Installation is a simple matter of unpacking the archive and running the simple install script that is included with the application. It’s really quite quick and painless.
The documentation for CSLH is at present quite sparse. Though, to the developer’s credit, what does exist serves as a basic step-by-step guide to setting up and using the basic feature of the program, namely click for live help. The management interface actually does most of the work and will generate the code that you need to place on the page(s) where you want your live help button to appear — or in some cases not to appear.
The hidden live help option is an interesting feature that allows you to track a user and push a popup or layer on them that either invites them to click or pushes an actual chat window to them. There is also a feature called “Auto Invites” which will automatically invite site users that match criteria that you specify (ie. how many pages they’ve viewed, what referred they came, what page they are look at) to have a chat.
Beyond just Web pages, CSLH also offers the ability to embed “click for live help” buttons into e-mails (as text or HTML) as well.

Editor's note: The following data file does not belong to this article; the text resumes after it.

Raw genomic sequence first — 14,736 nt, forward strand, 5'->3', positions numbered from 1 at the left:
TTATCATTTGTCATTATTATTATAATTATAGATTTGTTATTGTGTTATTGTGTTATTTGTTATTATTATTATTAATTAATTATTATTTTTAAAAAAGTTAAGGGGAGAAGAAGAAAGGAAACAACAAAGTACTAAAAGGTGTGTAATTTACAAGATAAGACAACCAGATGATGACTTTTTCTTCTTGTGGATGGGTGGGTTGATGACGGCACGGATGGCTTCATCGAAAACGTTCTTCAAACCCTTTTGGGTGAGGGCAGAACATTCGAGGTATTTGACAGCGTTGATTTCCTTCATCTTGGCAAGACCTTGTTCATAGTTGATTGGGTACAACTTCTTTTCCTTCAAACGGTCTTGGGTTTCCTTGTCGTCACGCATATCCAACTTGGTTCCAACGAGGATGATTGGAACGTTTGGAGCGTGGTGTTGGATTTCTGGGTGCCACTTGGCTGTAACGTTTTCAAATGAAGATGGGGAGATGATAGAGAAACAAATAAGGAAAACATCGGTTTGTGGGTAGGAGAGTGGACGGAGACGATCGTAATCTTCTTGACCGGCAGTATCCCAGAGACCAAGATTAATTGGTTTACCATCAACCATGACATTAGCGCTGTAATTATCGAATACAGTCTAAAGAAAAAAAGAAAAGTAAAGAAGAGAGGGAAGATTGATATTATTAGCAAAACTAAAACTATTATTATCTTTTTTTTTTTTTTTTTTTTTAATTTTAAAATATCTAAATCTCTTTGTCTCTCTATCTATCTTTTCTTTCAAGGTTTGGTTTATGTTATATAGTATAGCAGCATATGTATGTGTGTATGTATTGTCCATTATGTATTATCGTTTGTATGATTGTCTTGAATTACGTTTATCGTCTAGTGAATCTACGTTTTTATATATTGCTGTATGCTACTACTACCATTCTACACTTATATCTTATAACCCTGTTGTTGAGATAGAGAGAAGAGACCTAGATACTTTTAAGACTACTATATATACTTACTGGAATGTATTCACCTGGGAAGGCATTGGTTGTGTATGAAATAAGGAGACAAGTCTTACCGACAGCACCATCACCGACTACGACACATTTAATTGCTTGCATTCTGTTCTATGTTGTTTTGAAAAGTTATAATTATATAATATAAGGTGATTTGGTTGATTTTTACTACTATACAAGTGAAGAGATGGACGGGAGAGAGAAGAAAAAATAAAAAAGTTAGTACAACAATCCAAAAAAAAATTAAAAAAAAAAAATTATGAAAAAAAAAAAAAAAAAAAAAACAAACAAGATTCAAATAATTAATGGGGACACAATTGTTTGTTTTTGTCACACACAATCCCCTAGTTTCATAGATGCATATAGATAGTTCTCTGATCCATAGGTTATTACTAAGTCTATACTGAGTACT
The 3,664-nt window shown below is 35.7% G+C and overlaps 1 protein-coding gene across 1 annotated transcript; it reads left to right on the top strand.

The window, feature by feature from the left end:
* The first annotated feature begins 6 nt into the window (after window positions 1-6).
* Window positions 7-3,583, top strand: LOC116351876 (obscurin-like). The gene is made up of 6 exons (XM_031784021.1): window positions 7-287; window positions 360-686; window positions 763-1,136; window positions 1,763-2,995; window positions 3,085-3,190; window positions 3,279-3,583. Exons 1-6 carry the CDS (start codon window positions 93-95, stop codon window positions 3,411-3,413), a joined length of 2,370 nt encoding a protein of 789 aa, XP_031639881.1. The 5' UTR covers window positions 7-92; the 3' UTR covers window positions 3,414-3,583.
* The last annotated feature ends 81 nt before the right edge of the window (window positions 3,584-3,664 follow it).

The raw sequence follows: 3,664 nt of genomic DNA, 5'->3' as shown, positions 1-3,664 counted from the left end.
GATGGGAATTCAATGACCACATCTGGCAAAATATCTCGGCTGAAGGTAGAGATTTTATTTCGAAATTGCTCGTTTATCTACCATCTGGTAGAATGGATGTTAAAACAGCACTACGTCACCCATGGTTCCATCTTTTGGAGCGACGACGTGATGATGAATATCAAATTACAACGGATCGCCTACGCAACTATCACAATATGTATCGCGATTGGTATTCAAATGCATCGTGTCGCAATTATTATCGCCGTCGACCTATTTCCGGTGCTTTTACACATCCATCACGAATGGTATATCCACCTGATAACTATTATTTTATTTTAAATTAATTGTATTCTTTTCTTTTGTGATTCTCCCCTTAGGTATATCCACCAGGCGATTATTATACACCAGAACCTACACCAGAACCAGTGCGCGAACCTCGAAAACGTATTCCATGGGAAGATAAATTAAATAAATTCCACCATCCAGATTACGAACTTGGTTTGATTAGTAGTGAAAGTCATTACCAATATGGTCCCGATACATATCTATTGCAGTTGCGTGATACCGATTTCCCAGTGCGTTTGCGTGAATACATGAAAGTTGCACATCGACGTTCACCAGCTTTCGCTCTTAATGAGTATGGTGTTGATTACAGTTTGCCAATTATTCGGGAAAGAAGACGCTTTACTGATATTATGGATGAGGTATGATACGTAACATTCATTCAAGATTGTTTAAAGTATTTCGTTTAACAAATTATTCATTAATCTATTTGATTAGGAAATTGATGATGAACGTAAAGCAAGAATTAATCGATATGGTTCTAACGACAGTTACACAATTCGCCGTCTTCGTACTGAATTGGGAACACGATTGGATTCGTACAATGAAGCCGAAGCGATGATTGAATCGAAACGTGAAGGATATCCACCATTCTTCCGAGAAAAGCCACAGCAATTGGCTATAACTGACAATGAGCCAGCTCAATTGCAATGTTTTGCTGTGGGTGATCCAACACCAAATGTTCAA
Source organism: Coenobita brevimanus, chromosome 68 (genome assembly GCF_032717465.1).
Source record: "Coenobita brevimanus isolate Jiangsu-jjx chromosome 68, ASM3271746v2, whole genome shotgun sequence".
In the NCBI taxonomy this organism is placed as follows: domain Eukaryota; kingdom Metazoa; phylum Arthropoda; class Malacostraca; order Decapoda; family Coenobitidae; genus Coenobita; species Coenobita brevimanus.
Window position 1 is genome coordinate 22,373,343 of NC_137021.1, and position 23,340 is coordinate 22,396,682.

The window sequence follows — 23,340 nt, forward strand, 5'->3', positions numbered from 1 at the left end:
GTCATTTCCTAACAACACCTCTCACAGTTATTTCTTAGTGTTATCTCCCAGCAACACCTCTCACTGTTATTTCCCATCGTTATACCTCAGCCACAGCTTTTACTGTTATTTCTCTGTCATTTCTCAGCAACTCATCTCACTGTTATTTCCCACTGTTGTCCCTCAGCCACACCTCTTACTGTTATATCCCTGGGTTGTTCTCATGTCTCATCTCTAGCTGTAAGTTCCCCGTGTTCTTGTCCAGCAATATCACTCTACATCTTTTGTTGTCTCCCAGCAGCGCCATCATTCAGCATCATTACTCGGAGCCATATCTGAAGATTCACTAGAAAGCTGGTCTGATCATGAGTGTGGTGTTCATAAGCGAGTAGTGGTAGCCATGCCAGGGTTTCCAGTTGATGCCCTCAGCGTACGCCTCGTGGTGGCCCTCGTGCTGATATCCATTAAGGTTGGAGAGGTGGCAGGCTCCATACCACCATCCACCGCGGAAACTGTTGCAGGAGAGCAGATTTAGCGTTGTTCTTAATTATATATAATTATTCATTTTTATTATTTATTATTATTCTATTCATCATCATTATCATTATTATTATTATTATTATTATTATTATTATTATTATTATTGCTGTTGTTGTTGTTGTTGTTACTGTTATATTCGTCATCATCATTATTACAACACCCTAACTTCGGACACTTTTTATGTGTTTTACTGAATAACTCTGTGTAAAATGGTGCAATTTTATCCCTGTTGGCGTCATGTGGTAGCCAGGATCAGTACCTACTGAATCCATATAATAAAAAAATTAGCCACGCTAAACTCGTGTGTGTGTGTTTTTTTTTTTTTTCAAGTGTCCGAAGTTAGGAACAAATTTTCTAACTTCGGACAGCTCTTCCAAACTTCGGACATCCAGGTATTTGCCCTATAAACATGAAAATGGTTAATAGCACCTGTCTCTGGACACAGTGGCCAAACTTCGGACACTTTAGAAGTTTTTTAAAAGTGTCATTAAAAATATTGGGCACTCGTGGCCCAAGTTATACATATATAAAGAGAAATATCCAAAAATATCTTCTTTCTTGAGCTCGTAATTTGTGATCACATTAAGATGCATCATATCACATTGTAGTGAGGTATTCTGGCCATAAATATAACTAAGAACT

The CSLH management interface provides a dashboard from which you can “see” users (by IP address or by domain name) as they come onto your pages that you’ve inserted CSLH code onto. It allows for multiple user sessions in the same window, which can be differentiated by color. Or you could pop up an external window and track each session separately. I suspect using one window is the best option, though, if you don’t want to get lost and/or forget about a user. The management interface also allows you to specify canned responses, though you’ll have to set them up yourself. There is no default set currently included.
Once in chat session you can also push a web page to a user, which can be an extremely useful feature to help direct a potential customer to a particular item. Beyond allowing for multiple user sessions the management interface can be set up for multiple operators as well.